Friday, April 25, 2014


Drawing as distinct from painting is done with a medium such as pencil, charcoal, or crayon, and excludes the use of paint applied with a brush, sponge or airbrush as with watercolours, oils or acrylics. The exception to the aforementioned solid media is liquid usually in the form of ink that is applied with a pen, quill or similar tool, e.g., a piece of bamboo that has been shaped for the purpose of transferring the medium to the chosen surface or base upon which the drawing is made.

Both drawing and painting are abstract means of expressing ideas, emotions, feelings and coded facts. An architect’s presentation drawing may portray the appearance of a finished building, but his architectural drawings will convey factual information such as dimensions and materials used in the construction of the building.

With time on my hands, since I did not take ‘Minnow’ on the proposed cruise along the South Coast of England, I thought I would try my hand at drawing. My subject was a still life depicting fruit on a glass stand. Although the fruit was colourful, I chose to concentrate on representing tonal differences, for creating the illusion of their forms; therefore I did my drawing with compressed charcoal, which is monochromatic. By depicting tonal differences brought about by the interplay of light and shade and by the tones of colours of the objects, I hoped to represent their forms.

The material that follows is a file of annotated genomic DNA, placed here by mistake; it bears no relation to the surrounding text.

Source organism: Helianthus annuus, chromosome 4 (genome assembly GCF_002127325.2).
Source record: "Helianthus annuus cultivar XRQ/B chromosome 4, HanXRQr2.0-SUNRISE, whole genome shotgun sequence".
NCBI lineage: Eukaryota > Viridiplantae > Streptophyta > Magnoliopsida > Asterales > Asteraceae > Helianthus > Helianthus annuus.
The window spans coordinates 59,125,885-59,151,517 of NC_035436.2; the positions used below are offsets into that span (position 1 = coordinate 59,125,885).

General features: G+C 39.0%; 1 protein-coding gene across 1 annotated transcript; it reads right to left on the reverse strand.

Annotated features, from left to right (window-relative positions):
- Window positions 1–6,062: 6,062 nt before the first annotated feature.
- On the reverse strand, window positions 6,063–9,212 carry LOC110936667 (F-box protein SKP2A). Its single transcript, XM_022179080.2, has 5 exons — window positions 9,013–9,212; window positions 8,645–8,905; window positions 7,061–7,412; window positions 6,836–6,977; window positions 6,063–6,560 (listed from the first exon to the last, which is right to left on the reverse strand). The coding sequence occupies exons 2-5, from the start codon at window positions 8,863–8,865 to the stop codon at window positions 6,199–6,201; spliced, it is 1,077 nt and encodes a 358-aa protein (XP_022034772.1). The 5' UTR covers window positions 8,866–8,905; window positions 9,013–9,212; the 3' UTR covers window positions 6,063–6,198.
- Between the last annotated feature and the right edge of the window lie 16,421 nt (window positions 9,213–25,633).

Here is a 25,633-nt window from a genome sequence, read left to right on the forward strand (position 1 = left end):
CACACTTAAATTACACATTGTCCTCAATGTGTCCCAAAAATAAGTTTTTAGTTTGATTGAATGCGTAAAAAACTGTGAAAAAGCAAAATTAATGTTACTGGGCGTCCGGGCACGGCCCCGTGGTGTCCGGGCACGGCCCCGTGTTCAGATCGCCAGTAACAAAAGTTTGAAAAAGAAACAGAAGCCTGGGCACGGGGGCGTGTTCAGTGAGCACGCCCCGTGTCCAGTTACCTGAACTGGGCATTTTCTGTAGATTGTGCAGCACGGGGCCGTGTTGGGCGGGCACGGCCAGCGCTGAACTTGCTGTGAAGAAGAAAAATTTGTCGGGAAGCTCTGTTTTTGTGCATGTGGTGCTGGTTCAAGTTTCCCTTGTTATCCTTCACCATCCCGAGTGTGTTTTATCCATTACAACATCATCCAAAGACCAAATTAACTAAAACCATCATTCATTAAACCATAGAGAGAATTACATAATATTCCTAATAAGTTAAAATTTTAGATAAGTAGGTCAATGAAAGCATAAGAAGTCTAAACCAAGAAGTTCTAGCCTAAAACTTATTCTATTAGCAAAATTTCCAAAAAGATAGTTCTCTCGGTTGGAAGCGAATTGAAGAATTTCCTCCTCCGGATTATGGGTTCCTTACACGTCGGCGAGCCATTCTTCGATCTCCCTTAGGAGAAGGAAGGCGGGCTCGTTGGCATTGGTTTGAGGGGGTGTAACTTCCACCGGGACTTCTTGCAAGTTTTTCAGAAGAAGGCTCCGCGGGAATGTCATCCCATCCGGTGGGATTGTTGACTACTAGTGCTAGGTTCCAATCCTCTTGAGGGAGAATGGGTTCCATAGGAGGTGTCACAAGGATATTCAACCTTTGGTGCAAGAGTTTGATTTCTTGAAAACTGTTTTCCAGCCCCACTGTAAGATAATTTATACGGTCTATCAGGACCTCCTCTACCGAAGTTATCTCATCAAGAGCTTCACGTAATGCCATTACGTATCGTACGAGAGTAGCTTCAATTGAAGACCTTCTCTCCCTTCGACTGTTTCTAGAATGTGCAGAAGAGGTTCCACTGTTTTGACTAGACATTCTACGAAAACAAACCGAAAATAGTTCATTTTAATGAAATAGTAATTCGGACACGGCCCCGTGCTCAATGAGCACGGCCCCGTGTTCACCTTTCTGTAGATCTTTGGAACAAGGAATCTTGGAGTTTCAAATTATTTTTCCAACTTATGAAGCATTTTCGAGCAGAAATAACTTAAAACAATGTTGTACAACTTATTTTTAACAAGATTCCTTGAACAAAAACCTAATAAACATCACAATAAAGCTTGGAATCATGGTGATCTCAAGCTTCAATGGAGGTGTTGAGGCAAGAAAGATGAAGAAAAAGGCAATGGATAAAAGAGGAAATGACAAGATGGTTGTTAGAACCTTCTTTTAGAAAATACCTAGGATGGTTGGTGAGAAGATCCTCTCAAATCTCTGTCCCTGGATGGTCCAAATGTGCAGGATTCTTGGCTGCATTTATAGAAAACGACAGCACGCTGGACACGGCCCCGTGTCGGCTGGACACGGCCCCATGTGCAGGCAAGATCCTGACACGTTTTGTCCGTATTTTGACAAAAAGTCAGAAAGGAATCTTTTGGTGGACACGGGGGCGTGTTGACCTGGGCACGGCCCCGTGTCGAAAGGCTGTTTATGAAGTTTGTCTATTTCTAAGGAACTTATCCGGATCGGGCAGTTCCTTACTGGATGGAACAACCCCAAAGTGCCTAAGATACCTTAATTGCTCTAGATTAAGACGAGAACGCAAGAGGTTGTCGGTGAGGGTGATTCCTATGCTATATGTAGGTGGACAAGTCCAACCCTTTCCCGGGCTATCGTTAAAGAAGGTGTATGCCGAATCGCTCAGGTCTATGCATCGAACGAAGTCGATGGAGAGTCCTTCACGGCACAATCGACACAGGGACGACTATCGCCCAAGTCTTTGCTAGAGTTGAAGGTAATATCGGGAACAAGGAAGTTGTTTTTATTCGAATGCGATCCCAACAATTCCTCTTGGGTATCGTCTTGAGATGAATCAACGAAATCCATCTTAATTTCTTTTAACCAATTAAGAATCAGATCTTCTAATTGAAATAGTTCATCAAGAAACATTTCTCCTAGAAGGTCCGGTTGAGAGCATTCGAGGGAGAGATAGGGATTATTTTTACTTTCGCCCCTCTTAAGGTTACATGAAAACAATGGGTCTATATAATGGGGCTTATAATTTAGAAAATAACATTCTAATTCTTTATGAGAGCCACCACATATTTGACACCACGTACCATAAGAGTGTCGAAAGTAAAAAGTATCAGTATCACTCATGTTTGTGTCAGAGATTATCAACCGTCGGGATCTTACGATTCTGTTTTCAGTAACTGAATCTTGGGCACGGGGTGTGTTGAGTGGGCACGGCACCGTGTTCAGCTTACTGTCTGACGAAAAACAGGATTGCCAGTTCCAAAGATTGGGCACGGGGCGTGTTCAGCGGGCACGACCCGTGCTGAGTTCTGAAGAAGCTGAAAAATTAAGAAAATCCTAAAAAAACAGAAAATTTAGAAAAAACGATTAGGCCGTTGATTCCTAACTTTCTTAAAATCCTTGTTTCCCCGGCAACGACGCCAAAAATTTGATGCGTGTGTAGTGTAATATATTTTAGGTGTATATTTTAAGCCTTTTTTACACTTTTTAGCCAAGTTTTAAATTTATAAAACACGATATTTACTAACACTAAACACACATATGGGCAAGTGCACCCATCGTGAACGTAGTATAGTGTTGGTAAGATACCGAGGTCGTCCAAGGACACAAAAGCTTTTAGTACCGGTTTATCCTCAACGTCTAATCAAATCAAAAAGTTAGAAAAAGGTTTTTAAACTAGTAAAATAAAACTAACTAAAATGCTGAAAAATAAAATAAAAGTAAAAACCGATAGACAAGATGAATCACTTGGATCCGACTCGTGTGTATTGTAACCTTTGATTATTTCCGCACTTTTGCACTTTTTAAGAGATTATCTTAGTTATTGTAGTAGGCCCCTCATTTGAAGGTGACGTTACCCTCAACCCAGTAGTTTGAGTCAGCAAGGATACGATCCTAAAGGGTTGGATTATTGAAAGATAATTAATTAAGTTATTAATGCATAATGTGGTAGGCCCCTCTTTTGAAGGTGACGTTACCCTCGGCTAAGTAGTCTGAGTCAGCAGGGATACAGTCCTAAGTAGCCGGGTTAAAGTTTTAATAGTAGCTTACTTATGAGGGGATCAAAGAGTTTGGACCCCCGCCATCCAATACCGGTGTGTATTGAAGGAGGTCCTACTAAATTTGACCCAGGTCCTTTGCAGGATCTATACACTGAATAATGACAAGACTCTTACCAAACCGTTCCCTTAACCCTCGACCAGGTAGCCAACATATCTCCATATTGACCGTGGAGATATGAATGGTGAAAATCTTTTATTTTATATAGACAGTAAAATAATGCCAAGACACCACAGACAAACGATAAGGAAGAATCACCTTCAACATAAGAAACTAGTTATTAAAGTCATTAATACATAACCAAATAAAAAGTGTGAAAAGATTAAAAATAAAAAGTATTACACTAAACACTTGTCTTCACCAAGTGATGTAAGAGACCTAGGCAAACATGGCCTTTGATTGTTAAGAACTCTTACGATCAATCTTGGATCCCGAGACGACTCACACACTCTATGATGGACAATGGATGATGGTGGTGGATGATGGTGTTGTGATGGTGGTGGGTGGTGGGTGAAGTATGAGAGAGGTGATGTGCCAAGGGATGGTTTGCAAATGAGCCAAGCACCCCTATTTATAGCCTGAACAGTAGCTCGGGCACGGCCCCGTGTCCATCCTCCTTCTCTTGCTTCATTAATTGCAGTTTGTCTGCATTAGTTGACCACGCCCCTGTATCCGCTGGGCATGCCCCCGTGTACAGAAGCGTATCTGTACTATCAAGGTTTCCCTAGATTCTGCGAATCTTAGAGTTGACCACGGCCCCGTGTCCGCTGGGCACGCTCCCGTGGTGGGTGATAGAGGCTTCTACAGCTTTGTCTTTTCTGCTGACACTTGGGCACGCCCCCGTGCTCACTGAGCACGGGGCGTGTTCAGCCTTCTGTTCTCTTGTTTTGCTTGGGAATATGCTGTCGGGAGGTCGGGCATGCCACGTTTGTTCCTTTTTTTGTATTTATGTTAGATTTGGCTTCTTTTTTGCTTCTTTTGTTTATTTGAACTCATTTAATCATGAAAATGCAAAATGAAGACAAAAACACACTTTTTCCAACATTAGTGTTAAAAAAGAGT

Young children have few inhibitions when it comes to drawing, and they will intuitively create linear images that represent their feelings and their knowledge of chosen subjects. Adults often believe they are unable to draw because they think they have lost this instinctive, innate ability; some will even declare they never had such ability. More than likely, they were never encouraged to draw when they were young.

I suggest that if you have time on your hands and you want to do something rewarding, have a go at making a drawing. The drawing can be of anything and in any form. You can be as creative as you like, even to the extent of creating something that is entirely abstract.  Starting is the most difficult thing. Make a mark on the paper, and you are away into a land where you invent your own rules and you are only accountable to yourself. You can keep your art private, or show it to others.


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Steve Carey said...

Very good Bill. A man of many talents! I can't even draw a straight line!


Unknown said...

As an amatuer dawber myself, that is a lovely example of still life.
Nice one Bill

William Serjeant said...


Few straight lines can be found in nature; even the horizon is curved.


William Serjeant said...

Thanks Richard,

I enjoyed making the drawing and I found the process of creating it satisfying. I set the rules and tried to obey them. The result was pleasing to me, and that's what mattered, but if it is pleasing to others, that is a bonus.